Toxic air pollution particles have been found in the lungs, livers, and brains of unborn babies, even before they take their first breath, according to a new study. This is extremely worrisome as the gestation period is when fetuses are the most vulnerable during human development.
New research published in the journal Lancet Planetary Health found air pollution particles in every sample of lung, liver, and brain that they examined. They also found those toxic particles in every sample of umbilical cord blood and placentas. They found that the concentration of particles was higher when the mother lived at higher levels of air pollution.
The study was conducted with non-smoking mothers in Scotland and Belgium, in areas with relatively low air pollution. The team examined 36 fetuses in Scotland that were from voluntary terminations of normal pregnancies between seven to 20 weeks of gestation. In Belgium, they took cord blood samples after 60 healthy births.
“The findings are especially concerning because this window of exposure is key to organ development,” the scientists said.
They found thousands of black carbon particles in each cubic millimeter of tissue. Air pollution has previously been coordinated to increase miscarriages, premature births, low birth weights, and disturbed brain development. The new study proves that there is direct evidence of how the harm is caused.
Prof Tim Nawrot at Hasselt University in Belgium, who co-led the study, said: “Air quality regulation should recognise this [air pollution] transfer during gestation and act to protect the most susceptible stages of human development,” Prof Tim Nawrot, who co-led the study, said.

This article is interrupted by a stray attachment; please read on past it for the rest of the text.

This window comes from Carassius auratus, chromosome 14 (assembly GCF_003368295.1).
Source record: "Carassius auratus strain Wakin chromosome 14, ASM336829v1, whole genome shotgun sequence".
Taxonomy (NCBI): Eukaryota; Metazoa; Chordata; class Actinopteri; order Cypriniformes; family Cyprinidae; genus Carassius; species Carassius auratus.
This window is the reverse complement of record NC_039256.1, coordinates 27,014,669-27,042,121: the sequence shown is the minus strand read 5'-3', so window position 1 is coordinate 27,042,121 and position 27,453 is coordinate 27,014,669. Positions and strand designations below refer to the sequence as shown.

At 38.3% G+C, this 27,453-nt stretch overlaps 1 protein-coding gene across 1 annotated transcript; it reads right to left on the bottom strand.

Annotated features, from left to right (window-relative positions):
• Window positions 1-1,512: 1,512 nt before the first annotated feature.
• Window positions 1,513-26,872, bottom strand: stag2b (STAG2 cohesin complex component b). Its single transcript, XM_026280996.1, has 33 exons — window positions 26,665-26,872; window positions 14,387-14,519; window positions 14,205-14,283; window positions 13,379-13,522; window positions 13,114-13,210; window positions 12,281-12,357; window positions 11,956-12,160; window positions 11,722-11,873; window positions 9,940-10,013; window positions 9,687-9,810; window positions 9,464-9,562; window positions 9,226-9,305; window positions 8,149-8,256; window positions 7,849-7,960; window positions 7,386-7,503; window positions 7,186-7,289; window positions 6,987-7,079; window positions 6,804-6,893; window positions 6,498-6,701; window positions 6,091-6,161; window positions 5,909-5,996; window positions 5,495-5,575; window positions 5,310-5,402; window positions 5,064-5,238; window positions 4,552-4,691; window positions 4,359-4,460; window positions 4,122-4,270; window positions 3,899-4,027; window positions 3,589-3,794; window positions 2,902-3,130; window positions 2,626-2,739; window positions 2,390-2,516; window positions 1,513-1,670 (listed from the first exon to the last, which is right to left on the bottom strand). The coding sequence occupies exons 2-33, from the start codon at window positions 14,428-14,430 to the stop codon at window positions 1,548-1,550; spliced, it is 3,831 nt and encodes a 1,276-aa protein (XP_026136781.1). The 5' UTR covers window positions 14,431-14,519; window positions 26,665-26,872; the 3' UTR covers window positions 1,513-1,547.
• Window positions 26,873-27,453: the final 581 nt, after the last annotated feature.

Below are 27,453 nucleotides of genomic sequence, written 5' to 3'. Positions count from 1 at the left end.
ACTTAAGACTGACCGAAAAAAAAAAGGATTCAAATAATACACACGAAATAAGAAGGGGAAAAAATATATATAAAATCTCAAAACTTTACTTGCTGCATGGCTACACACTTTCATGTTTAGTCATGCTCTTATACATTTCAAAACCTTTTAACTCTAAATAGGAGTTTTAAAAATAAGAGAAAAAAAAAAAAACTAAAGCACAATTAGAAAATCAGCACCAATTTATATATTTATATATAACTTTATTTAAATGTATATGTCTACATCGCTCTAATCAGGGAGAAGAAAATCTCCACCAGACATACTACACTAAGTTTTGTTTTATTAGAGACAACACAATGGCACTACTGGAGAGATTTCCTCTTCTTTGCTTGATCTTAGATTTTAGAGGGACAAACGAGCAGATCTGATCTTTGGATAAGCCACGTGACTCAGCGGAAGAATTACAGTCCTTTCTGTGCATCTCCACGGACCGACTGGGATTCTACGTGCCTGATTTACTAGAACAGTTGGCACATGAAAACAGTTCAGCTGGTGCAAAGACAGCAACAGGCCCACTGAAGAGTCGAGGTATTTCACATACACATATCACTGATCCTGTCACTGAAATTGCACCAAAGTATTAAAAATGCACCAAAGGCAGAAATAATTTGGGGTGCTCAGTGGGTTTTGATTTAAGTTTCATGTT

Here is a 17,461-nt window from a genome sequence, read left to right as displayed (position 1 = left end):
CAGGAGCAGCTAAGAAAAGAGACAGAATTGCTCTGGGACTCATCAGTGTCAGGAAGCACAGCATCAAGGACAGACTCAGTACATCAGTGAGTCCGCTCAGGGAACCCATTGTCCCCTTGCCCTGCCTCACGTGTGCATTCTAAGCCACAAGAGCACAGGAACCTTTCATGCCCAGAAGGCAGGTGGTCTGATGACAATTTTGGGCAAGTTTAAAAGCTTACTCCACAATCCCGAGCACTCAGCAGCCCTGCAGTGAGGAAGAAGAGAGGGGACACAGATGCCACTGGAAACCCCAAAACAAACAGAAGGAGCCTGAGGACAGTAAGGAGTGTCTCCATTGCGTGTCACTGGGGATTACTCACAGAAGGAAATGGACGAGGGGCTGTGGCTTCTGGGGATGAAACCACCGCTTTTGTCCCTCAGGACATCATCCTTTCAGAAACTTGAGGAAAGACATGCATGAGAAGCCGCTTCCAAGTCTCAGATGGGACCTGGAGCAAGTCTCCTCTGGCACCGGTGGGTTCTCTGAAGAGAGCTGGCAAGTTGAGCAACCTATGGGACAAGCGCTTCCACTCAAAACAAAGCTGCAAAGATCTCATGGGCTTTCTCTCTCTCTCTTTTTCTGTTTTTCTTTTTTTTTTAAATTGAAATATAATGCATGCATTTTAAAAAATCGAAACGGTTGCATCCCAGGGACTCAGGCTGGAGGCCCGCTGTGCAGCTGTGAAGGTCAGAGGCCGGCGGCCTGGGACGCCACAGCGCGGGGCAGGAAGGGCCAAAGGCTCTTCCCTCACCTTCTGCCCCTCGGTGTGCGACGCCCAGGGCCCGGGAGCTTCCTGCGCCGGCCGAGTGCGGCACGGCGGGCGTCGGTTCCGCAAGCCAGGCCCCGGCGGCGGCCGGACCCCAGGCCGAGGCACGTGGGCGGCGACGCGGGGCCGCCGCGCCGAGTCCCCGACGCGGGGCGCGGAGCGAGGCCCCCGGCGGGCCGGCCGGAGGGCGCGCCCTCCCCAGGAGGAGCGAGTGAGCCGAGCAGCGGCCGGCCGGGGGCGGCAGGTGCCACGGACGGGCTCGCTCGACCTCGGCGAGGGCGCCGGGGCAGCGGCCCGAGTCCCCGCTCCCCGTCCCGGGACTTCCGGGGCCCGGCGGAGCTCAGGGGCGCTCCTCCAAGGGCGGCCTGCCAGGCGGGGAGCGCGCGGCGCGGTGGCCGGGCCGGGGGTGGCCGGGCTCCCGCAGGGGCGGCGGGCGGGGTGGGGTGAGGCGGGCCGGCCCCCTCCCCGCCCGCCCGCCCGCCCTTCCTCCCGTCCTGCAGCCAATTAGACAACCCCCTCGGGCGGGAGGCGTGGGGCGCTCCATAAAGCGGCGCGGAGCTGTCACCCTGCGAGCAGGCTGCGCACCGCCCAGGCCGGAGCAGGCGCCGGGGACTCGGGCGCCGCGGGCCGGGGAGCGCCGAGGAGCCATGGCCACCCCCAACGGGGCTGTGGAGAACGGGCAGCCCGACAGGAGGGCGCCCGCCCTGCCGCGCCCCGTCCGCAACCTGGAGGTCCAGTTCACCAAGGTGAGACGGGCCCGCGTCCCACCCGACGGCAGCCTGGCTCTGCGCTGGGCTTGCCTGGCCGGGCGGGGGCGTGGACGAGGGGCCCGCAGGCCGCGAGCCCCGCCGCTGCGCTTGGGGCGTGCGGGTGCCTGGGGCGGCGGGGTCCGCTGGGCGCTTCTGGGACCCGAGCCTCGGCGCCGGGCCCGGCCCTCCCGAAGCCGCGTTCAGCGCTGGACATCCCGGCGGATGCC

Air pollution is an invisible killer and has been linked to so many diseases, including fatty liver disease, depression, and other mental health issues, and a study even found that nearly 6 million babies born prematurely in 2019 were likely linked to air pollution. Eating meat has been linked to a rise in air pollution, and factory farms are one of the biggest to blame for our dirty air. According to the WHO, an estimated 4.2 million people every year are killed by outdoor air pollution, and 99 percent of the global population breathes air that exceeds WHO guideline limits, with low and middle-income areas disproportionately affected.
Check out these eco-artists that are using their art to call attention to the massive problem of air pollution and sign the petition to demand federal clean-up of disproportionately affected polluted areas in the United States.
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